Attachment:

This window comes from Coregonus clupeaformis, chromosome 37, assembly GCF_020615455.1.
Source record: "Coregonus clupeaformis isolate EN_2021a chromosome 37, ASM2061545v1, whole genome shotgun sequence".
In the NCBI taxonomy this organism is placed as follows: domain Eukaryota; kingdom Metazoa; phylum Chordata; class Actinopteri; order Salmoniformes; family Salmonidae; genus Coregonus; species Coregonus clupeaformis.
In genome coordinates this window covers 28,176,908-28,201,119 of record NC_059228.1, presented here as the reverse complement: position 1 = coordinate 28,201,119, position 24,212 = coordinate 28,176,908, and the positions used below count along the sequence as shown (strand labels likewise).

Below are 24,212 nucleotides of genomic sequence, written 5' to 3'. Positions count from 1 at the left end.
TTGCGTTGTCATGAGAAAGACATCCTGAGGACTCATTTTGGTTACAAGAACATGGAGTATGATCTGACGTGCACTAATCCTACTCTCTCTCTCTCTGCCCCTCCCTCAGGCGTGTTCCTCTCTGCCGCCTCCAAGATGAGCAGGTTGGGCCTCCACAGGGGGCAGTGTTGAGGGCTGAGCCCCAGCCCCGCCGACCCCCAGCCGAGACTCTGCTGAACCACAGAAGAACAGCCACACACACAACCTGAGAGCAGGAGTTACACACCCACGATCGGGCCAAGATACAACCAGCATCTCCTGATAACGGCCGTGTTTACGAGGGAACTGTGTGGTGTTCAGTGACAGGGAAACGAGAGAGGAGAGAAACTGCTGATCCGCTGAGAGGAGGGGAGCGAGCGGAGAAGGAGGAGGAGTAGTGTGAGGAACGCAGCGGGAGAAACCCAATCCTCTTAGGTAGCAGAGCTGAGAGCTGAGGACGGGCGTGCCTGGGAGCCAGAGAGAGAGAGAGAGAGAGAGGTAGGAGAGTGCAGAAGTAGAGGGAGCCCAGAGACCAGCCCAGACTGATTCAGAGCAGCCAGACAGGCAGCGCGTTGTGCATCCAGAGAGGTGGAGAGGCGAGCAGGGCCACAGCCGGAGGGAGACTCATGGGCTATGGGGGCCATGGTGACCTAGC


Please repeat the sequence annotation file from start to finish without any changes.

This window comes from Coregonus clupeaformis, chromosome 37, assembly GCF_020615455.1.
Source record: "Coregonus clupeaformis isolate EN_2021a chromosome 37, ASM2061545v1, whole genome shotgun sequence".
In the NCBI taxonomy this organism is placed as follows: domain Eukaryota; kingdom Metazoa; phylum Chordata; class Actinopteri; order Salmoniformes; family Salmonidae; genus Coregonus; species Coregonus clupeaformis.
In genome coordinates this window covers 28,176,908-28,201,119 of record NC_059228.1, presented here as the reverse complement: position 1 = coordinate 28,201,119, position 24,212 = coordinate 28,176,908, and the positions used below count along the sequence as shown (strand labels likewise).

Below are 24,212 nucleotides of genomic sequence, written 5' to 3'. Positions count from 1 at the left end.
TTGCGTTGTCATGAGAAAGACATCCTGAGGACTCATTTTGGTTACAAGAACATGGAGTATGATCTGACGTGCACTAATCCTACTCTCTCTCTCTCTGCCCCTCCCTCAGGCGTGTTCCTCTCTGCCGCCTCCAAGATGAGCAGGTTGGGCCTCCACAGGGGGCAGTGTTGAGGGCTGAGCCCCAGCCCCGCCGACCCCCAGCCGAGACTCTGCTGAACCACAGAAGAACAGCCACACACACAACCTGAGAGCAGGAGTTACACACCCACGATCGGGCCAAGATACAACCAGCATCTCCTGATAACGGCCGTGTTTACGAGGGAACTGTGTGGTGTTCAGTGACAGGGAAACGAGAGAGGAGAGAAACTGCTGATCCGCTGAGAGGAGGGGAGCGAGCGGAGAAGGAGGAGGAGTAGTGTGAGGAACGCAGCGGGAGAAACCCAATCCTCTTAGGTAGCAGAGCTGAGAGCTGAGGACGGGCGTGCCTGGGAGCCAGAGAGAGAGAGAGAGAGAGAGGTAGGAGAGTGCAGAAGTAGAGGGAGCCCAGAGACCAGCCCAGACTGATTCAGAGCAGCCAGACAGGCAGCGCGTTGTGCATCCAGAGAGGTGGAGAGGCGAGCAGGGCCACAGCCGGAGGGAGACTCATGGGCTATGGGGGCCATGGTGACCTAGC